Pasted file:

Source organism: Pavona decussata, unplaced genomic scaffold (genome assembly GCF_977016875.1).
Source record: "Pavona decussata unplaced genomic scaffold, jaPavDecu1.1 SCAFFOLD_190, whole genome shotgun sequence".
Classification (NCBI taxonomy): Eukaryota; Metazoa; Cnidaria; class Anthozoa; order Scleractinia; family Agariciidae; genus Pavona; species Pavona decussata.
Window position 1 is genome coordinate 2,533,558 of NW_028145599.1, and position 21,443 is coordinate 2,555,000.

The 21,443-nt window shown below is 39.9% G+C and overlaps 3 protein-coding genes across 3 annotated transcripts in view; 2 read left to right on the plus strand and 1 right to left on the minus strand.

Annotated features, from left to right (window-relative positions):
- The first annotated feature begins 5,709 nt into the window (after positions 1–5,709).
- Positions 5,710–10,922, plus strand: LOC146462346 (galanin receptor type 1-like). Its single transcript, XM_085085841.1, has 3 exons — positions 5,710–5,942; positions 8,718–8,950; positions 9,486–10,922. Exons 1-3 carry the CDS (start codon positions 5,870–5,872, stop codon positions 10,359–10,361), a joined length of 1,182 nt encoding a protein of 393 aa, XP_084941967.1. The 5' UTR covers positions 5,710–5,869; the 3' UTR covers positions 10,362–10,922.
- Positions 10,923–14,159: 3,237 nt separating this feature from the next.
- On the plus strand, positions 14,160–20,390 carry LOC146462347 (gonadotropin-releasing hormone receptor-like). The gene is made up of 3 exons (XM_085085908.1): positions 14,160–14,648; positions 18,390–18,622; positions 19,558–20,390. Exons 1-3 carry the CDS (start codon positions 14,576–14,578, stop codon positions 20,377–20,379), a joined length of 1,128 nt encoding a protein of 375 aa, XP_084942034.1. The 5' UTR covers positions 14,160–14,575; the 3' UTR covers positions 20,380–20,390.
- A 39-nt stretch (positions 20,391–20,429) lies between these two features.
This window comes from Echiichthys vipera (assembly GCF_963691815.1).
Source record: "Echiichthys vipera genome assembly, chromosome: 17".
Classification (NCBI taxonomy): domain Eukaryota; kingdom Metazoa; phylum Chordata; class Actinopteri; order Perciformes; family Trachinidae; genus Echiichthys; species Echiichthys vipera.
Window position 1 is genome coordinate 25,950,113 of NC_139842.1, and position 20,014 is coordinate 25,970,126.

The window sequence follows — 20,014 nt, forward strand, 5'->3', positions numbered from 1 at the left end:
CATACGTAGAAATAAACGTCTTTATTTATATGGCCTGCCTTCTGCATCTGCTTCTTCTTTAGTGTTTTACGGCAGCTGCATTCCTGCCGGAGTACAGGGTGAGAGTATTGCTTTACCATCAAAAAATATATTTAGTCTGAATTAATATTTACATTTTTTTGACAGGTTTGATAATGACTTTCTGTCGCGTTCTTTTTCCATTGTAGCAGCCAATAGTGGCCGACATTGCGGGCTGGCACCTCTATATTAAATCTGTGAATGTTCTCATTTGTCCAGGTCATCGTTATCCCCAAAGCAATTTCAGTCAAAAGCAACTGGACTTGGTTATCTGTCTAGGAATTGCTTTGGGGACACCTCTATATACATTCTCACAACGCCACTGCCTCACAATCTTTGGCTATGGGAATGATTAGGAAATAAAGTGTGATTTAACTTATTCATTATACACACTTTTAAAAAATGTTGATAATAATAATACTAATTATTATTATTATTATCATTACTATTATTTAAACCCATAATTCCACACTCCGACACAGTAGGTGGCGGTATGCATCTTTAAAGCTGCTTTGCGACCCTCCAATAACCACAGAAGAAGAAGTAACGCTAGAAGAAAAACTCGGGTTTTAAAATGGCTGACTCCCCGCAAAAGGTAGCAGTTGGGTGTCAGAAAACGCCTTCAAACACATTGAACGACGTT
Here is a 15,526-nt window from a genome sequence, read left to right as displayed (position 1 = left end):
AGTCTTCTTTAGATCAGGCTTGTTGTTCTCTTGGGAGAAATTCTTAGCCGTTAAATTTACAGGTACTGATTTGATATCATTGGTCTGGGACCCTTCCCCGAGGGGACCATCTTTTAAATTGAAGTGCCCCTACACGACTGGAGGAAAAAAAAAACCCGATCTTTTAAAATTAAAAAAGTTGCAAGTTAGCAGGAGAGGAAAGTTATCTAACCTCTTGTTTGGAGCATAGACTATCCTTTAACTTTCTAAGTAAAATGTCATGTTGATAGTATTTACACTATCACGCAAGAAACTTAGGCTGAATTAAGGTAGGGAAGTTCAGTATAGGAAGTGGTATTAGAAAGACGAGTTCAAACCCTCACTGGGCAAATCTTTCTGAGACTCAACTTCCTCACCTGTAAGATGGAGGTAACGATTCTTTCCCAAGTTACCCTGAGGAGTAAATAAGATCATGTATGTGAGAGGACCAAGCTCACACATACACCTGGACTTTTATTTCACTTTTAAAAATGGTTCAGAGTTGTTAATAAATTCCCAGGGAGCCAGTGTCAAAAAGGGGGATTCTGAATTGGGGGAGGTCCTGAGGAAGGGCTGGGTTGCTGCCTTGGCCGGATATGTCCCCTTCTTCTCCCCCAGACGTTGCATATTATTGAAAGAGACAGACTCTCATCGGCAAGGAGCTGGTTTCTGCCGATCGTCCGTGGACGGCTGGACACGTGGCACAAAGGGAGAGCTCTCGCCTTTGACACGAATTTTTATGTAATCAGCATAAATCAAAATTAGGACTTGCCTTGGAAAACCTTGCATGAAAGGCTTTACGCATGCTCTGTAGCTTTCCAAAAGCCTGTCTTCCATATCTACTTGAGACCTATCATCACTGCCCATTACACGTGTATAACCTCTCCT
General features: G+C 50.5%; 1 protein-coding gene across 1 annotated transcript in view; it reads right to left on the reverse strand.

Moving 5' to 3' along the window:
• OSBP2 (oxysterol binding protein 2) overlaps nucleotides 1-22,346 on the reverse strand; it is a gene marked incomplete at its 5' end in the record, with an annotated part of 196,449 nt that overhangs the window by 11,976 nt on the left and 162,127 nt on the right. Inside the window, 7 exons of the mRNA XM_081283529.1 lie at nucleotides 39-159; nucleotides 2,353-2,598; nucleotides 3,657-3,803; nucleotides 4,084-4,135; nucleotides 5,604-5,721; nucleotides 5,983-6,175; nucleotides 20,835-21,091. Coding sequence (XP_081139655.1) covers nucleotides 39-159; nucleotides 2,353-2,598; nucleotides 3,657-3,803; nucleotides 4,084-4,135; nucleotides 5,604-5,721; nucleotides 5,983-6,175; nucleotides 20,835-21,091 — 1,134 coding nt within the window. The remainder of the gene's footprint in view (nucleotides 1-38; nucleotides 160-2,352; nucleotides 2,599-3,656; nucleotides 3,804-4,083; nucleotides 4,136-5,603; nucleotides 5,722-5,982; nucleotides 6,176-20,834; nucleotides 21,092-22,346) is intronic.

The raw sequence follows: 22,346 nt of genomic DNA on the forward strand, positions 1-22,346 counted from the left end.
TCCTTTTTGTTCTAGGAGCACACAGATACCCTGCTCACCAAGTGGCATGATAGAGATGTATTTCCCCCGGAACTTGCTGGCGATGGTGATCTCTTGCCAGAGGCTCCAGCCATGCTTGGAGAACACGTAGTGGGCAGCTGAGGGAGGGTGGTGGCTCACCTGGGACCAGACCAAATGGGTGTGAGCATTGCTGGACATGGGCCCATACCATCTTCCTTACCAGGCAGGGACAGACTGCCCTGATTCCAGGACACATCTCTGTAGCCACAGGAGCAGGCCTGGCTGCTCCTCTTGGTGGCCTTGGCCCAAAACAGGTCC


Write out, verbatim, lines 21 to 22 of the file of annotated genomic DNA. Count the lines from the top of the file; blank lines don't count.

Moving 5' to 3' along the window:
• OSBP2 (oxysterol binding protein 2) overlaps nucleotides 1-22,346 on the reverse strand; it is a gene marked incomplete at its 5' end in the record, with an annotated part of 196,449 nt that overhangs the window by 11,976 nt on the left and 162,127 nt on the right. Inside the window, 7 exons of the mRNA XM_081283529.1 lie at nucleotides 39-159; nucleotides 2,353-2,598; nucleotides 3,657-3,803; nucleotides 4,084-4,135; nucleotides 5,604-5,721; nucleotides 5,983-6,175; nucleotides 20,835-21,091. Coding sequence (XP_081139655.1) covers nucleotides 39-159; nucleotides 2,353-2,598; nucleotides 3,657-3,803; nucleotides 4,084-4,135; nucleotides 5,604-5,721; nucleotides 5,983-6,175; nucleotides 20,835-21,091 — 1,134 coding nt within the window. The remainder of the gene's footprint in view (nucleotides 1-38; nucleotides 160-2,352; nucleotides 2,599-3,656; nucleotides 3,804-4,083; nucleotides 4,136-5,603; nucleotides 5,722-5,982; nucleotides 6,176-20,834; nucleotides 21,092-22,346) is intronic.